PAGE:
Monday, June 28, 2010

The question of evil

When it comes to belief in a perfect creator, one has to inevitably answer the question of "why, then, is there evil?"

To summarize, Epicurus is claimed to have said: "Is God willing to prevent evil, but not able? Then he is not omnipotent. Is he able, but not willing? Then he is malevolent. Is he both able and willing? Then whence cometh evil? Is he neither able nor willing? Then why call him God?"

That quote, alone, will leave many "believers" with little to say.  We must, however, go a bit further - expand on the claims of the "believer" to show that what they claim to believe is, well, hardly thought out.

Most often it is claimed that evil comes from "free will" - something that is "god given".  Humans have the ability to make their own choices and it is through this that evil is created.  The "necessity" of "free will" is never really explained - why must we have free will if the ultimate consequences appear to be far worse than any potential benefits?

Free will, it is argued, provides the ability for empathy through our own suffering, courage through our own situations of danger/fear and happiness from our own periods of sadness.  The arguments are weak and fail to mention "natural evil" - why does "god" allow (cause?) earthquakes, tornadoes, hurricanes, mudslides, plagues, viruses, disease, cancers (the list goes on)?

We have to remember (at least for the Abrahamic religions) that "god" supposedly had created a "good" world - prior to (let's ignore the misogyny for this posting) Eve eating the forbidden fruit.  We must consider, though, what is promised by this "loving" "god" - heaven. 

Heaven is not well defined - when you ask a Christian what heaven is, you are almost certainly not going to receive a standard response.  To each Christian, it seems, heaven has its own meaning.  Some universal claims about heaven include "eternity", "eternal happiness", "joy", "peace", "no sickness", etc.  The bible, itself, refers to peaceful conditions on a new earth and bodily perfection (no hunger, illness, thirst, death, etc.).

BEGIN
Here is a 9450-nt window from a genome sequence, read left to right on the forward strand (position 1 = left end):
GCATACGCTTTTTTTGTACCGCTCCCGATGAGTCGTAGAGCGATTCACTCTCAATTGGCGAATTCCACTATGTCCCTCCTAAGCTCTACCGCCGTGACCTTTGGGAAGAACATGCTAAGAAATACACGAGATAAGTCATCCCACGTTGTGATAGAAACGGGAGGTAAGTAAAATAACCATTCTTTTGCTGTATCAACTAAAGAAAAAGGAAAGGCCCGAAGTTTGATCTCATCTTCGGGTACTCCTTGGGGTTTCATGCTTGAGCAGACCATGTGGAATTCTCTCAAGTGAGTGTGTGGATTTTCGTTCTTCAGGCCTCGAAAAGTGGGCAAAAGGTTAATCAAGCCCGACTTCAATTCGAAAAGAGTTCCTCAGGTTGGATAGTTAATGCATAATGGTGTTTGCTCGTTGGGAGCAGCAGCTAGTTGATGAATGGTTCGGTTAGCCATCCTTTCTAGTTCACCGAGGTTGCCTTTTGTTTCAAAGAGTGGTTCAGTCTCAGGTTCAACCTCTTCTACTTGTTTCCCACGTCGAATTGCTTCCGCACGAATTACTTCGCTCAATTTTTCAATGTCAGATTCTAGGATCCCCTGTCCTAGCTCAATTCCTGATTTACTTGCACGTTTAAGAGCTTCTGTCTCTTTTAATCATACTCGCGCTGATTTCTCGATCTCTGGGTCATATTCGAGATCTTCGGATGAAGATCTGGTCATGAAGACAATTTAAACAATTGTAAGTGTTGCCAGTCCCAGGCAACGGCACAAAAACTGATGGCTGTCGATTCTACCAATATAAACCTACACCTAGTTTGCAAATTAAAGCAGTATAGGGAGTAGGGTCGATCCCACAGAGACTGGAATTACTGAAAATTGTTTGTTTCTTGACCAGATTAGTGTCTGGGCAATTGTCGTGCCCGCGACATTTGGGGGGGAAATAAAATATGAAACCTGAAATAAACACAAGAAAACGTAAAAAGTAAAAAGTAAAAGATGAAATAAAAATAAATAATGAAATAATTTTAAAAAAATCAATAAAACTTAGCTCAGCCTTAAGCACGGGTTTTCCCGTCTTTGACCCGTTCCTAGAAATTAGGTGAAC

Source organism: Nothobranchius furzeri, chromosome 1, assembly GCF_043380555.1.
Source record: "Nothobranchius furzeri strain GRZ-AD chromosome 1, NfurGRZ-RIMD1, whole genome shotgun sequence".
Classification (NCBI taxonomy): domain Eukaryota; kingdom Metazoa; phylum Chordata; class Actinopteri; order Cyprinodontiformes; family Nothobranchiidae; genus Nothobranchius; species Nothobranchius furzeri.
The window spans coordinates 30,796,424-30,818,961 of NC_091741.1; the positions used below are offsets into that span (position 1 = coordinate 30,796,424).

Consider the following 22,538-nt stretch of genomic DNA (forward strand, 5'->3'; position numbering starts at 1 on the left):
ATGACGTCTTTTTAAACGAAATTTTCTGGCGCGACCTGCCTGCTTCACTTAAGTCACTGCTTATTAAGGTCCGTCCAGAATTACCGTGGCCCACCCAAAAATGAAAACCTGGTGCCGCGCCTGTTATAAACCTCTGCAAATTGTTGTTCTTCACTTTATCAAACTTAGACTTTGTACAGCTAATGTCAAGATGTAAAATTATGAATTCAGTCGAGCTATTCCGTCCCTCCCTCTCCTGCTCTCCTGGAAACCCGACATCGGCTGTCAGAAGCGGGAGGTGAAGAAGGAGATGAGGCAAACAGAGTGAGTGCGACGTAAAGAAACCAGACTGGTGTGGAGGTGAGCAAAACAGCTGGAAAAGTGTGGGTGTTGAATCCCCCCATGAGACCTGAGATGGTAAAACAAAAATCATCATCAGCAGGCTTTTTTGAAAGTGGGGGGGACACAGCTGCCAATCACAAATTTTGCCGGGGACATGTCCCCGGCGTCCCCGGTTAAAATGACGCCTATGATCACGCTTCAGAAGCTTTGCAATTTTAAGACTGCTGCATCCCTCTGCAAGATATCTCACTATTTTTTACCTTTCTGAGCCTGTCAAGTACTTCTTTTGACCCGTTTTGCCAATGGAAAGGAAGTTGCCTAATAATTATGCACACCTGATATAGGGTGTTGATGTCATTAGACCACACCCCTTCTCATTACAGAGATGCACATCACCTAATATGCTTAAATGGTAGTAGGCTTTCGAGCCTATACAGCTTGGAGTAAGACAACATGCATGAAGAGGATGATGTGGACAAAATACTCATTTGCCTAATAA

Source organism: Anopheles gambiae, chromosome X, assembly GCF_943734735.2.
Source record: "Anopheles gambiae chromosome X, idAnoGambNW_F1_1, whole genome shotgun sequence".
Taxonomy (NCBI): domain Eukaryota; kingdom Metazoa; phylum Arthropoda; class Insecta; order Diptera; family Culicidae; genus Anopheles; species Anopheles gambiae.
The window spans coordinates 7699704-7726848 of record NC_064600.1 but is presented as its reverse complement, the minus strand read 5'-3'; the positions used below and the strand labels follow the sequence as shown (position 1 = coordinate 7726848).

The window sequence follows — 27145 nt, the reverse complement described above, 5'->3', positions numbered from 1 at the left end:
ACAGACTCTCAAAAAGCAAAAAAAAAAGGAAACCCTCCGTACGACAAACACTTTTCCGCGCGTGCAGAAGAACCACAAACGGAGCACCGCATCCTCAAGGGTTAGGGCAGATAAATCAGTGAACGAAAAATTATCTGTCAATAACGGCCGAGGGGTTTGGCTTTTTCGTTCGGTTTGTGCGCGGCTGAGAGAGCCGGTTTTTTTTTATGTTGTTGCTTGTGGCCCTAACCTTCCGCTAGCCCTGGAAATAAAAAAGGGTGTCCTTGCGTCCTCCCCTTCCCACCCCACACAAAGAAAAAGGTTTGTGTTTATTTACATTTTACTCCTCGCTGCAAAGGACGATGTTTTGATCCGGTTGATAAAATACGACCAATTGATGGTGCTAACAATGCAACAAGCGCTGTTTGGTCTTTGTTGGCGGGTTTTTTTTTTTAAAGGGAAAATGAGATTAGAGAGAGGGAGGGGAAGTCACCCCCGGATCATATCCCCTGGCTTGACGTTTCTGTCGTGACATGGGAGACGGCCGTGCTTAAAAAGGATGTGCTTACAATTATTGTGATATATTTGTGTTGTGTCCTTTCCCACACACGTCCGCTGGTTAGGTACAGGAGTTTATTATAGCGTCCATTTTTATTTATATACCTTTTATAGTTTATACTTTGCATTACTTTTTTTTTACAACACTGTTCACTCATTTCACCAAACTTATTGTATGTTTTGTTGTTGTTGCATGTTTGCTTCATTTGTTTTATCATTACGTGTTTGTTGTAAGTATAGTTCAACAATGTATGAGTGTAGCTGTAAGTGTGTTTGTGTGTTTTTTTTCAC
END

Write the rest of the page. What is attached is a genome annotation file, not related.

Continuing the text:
If we accept the idea (for the sake of discussion) that heaven is an ideal place - with no suffering and eternal happiness, the question that "believers" would have to answer is "why did god have to create anything less on earth?"  If free will isn't necessary for eternal happiness in heaven, it wasn't necessary on earth.  If humans could live forever in heaven, why couldn't they do so on earth? 

(Never mind the question of at what stage in development we'd be in heaven (what age, what shape, etc.) Do people who die at 15 live in heaven as 15 year olds?  If that is the case, wouldn't they all rather die young?  What about a baby who dies shortly after baptism?  Do they live in heaven as babies?  If not, how would anyone recognize them?)

Evil then exists because god does not.  Or, as Epicurus stated, any "god" that does exist is not worthy of being called "god".

Do you "believe"? How would you define heaven?  How do you explain evil in the world?


Ryan Hulshof said...

One of the things that started to get my wheels turning in my religious days about heaven is this.

Even as a christian, the vast majority of people have likes that would not fit in heaven. There are many examples, but the one that i think is most universal is sex.

Now when i think of heaven i have a hard time believing that sex is going to be going on up there. God seems to have ( pun intendeD) a bit of a hard on against sex for anything other than procreation.

So what happens then?


A) every christian gets thier own heaven based on what they like. Now this would end up being very weird in the case of people who are christian and don't commit evil acts, but want to.


B) These urges are spiritually removed from a person. Now the problem arises that if my likes and dislikes are being tampered with, am i really me? This option seems to indicate that in heaven ones personality is stripped and they are essentially a robot.

The concept of being a cosmic yes man for god for eternity is scarier than being tortured for the same amount of time in my opinion.

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Gauldar said...

I knew I heard that word somewhere before!

NathanColquhoun said...

The way I've looked at the biblical story as of late is that the world started in a garden (genesis) and ends in a city (revelation calls is new jerusalem).

The bible speaks mostly of redemption, reconciliation and restoration in terms of whatever heaven might be. The bible also speaks to the believers of Christ to participate with Christ in the redemption of all things. This is a faith I can land safely in.

I understand the arguments against God and evil both co-existing, and I don't fully buy most of them, but I also don't buy your limited breakdown. It still leaves us with too many questions. Like why must evil be removed? Should it be removed with force? Can love and free will exist without the possibility of evil? Why does all evil, or the potential of all evil be eliminated have to be out of the picture in heaven? There are just too many questions to land solidly on either side and be without a doubt.

So why not land on a side, or closer to a side that helps make you and the world a better place? What side would that be? For most people it would be different. I would say following a story that says that our role in humanity is to work alongside of the creator in redemption and restoring. That doesn't seem all that harmful or bad to me?

Gauldar said...


This secular side on seems just as good to me as any, and it’s great to be without feels of guilt, irrational belief, or 10% of my income going to an institution.